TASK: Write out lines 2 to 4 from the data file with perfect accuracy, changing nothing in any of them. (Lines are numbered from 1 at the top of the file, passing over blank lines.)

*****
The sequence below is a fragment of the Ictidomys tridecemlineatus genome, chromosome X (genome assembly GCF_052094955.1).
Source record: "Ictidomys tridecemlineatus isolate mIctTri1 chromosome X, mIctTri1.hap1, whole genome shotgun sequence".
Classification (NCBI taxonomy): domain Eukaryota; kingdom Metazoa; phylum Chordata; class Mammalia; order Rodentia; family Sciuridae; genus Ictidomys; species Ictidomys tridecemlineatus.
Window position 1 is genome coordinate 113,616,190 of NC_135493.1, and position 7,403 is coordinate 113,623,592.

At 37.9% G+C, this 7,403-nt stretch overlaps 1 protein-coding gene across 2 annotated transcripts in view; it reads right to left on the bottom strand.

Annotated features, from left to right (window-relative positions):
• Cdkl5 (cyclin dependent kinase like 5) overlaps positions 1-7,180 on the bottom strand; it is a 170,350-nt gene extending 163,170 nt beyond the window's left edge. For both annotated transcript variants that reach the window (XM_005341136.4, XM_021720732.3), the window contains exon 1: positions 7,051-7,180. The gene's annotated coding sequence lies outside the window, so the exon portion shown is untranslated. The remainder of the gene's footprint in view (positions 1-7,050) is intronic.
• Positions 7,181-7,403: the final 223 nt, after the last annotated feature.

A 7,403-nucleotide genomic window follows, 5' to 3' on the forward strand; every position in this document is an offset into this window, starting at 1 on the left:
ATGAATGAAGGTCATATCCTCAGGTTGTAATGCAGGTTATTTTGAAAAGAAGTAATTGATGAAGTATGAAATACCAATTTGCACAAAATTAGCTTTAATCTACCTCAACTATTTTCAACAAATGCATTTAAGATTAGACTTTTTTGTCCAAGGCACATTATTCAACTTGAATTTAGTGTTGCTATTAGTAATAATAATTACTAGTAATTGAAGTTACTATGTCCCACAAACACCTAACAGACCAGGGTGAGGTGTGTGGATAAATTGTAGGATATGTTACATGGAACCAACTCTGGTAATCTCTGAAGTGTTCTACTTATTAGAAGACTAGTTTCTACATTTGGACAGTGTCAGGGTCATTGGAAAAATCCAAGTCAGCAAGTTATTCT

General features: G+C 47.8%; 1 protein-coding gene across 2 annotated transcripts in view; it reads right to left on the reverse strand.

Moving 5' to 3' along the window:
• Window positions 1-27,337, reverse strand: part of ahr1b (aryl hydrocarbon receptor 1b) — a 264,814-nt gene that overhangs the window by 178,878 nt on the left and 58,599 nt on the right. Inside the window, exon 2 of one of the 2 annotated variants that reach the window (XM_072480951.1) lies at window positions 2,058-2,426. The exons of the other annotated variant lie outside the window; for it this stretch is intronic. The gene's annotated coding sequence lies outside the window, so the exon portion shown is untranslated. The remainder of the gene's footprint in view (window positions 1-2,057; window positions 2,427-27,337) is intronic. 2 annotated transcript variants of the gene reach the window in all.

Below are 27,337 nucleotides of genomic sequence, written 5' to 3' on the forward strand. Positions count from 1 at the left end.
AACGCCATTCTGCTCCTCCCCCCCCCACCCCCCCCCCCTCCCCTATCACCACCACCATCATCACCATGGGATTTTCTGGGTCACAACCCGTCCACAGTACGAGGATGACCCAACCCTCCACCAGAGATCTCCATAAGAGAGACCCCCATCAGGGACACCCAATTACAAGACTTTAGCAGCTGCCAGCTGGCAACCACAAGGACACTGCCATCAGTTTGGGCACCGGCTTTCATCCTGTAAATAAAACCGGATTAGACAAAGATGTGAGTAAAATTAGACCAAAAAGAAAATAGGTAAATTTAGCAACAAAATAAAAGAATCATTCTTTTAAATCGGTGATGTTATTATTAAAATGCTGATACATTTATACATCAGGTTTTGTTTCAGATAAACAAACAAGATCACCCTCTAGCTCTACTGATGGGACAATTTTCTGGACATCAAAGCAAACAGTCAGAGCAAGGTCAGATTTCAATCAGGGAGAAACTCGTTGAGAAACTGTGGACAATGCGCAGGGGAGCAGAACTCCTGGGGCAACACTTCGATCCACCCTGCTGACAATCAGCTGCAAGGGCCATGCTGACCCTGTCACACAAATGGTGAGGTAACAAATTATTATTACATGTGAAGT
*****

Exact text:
Source record: "Ictidomys tridecemlineatus isolate mIctTri1 chromosome X, mIctTri1.hap1, whole genome shotgun sequence".
Classification (NCBI taxonomy): domain Eukaryota; kingdom Metazoa; phylum Chordata; class Mammalia; order Rodentia; family Sciuridae; genus Ictidomys; species Ictidomys tridecemlineatus.
Window position 1 is genome coordinate 113,616,190 of NC_135493.1, and position 7,403 is coordinate 113,623,592.